Monday, April 28, 2008

Cracking the Whip on the WIP


It occurs to me as I blog in three (!!!) different places, that some day I might run out of words. I think about the four full manuscripts I've completed, and the dozen or so novellas that have yet to find a happy published home. It's probably my fault, since I haven't been terribly aggressive or organized about querying or craft, or consistent in any one genre. Nor have I entered many contests. My luck with the first one I entered (first place!!!) has made me not want to jinx anything.
I recently broke down though and entered Mistress by Midnight in something. Mind you, the book is unfinished and has no plot to speak of, just a lot of angsty, thwarted desire and a generous dollop of indoor and outdoor sex. I want to get it finished by this year's Golden Heart. My last foray into Golden Heartdom resulted in scores of a 9, an 8.8, an 8.5, a 6....and a 2. Someone did not like Third-Rate Romance, LOL. Which just goes to show how very subjective reading, writing and publishing is. But one judge liked TRR enough to give it a perfect score. That's the judge I'll concentrate on when I'm muddling through the mucky middle of MBM wondering what to type next.

But aiming for the Golden Heart presumes I'll still be uncontracted by November. This summer will mark five years of haphazard writing for me. Those five years include four moves and three job changes. If it sounds like I'm making excuses, I'm not. I'm pretty stunned I've written as much as I have, even if you wouldn't want to read most of it. *g*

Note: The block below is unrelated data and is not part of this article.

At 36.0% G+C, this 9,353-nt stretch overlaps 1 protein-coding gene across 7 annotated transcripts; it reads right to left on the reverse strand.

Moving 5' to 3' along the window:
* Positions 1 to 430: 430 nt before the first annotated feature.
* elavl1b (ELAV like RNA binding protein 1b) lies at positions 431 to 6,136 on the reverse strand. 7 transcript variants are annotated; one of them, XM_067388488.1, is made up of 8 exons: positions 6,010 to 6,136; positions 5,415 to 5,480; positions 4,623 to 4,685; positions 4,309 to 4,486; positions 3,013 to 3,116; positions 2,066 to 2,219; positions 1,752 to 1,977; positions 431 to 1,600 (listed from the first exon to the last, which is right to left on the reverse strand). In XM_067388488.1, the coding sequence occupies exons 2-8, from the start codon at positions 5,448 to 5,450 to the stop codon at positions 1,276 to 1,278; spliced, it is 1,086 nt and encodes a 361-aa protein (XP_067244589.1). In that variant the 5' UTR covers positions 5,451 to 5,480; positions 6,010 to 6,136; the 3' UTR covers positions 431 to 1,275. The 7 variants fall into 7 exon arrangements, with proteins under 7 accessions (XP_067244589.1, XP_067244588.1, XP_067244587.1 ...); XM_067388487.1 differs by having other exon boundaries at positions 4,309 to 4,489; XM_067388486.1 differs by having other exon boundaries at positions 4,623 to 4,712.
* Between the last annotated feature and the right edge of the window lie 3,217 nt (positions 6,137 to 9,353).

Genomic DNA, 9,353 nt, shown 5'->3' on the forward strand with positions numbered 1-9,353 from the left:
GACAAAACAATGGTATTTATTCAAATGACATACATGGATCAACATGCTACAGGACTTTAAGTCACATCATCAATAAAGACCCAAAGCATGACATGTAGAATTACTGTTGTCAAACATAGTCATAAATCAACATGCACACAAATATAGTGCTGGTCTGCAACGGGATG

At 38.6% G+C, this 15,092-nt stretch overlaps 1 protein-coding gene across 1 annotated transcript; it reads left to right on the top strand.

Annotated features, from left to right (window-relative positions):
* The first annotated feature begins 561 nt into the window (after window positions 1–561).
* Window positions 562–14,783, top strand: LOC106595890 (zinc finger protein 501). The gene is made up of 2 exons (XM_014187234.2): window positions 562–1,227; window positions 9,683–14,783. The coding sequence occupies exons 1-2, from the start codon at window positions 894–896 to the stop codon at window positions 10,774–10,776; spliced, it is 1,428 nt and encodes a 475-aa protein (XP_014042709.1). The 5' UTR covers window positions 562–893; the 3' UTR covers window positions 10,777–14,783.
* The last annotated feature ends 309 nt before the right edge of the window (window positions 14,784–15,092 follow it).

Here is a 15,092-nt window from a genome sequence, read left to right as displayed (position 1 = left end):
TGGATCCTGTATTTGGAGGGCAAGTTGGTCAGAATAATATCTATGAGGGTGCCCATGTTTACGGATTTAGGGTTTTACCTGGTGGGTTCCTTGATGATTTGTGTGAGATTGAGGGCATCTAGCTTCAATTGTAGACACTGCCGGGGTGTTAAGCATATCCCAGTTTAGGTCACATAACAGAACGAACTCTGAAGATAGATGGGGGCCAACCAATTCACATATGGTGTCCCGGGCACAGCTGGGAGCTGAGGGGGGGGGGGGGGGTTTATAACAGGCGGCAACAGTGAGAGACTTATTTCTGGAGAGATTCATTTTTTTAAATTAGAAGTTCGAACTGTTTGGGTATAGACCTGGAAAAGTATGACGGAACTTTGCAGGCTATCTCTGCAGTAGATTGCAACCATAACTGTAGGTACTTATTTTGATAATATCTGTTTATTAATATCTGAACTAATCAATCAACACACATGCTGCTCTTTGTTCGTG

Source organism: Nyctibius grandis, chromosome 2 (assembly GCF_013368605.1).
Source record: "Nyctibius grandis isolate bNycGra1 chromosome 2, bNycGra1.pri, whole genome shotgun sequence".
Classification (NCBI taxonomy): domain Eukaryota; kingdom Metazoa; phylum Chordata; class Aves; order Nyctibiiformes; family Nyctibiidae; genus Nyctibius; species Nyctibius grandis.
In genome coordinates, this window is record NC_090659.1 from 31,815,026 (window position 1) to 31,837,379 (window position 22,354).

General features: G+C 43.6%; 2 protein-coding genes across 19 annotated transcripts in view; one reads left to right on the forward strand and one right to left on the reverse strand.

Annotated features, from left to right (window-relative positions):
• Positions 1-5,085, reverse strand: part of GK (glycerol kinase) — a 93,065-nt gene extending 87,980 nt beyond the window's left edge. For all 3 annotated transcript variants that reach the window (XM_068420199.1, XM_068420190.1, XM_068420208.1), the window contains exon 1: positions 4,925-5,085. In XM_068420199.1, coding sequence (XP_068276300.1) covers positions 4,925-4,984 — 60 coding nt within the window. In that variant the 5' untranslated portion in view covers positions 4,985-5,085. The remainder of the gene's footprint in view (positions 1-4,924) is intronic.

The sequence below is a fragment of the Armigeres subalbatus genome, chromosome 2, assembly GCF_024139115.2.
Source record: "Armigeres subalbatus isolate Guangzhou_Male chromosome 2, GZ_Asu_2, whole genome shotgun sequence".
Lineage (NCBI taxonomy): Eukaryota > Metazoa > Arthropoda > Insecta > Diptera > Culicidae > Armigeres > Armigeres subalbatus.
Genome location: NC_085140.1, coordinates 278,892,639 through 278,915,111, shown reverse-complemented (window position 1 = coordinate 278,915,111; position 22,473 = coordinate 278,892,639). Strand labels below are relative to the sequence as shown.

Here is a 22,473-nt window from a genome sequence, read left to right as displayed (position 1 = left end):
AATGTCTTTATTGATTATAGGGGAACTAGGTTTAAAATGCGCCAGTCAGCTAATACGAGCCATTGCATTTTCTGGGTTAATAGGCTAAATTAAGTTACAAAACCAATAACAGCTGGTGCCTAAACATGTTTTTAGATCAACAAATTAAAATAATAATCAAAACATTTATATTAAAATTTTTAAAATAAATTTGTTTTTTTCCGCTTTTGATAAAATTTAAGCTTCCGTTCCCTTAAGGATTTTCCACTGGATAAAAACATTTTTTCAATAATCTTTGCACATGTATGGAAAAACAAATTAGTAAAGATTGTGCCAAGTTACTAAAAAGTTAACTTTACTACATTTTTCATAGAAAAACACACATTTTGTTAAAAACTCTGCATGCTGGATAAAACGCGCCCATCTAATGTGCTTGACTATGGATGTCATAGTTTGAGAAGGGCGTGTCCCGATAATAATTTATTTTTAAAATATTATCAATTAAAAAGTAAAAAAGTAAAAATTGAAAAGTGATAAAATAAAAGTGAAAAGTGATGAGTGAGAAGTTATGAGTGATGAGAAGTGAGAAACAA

Five years seems like a long time. I've avoided thinking about how long. But I want to someday see "Maggie Robinson sold the ___th of ______ completed manuscripts. She has been writing for _____years."

And then? Why, I'll have to write another book! What if I've used up all my words by then, or lost all my marbles? I've decided to cut back my MRMR posts to once a week. Maggie Robinson Means Romance on Mondays, with the possible exception of something earth-shattering to share, like fellow Vixen J.K. Coi's debut My Immortal on May 15 (Check out the dynamite review she got here ). Every now and again there will be a contest. I'll still post Sundays on Romantic Inks and every two weeks on Vauxhall Vixens. That's plenty of Maggie, plenty of meaning, and I'll have more time to focus on the romance part.

I filled out a questionnaire the other day so I could win a bundle of books. One of the questions was, "How many hours do you spend online every day?" I lied and said 1-2 hours. I feel like an alcoholic looking for my next bottle of blue ruin already, but I've GOT to limit my online obsession. It's time to go on an Internet diet. Let's see how long I last!

Now, if I could just lose twenty pounds, things would be perfect. What do you give up in order to find the time to write, or lose the extra weight? Any suggestions as to how I can avoid clicking on to Internet Explorer 1,000 times a day? Do I need to join a 12-step addiction program? Will you be sitting next to me in the church basement?

Thursday, April 24, 2008

Bummer


You remember Henny Penny. She was that chicken who kept running around warning the sky was falling, because an acorn hit her on the head. “The sky is falling” has come to indicate an alarmist who's lost touch with reality, or a hysterical gloom-and-doomer.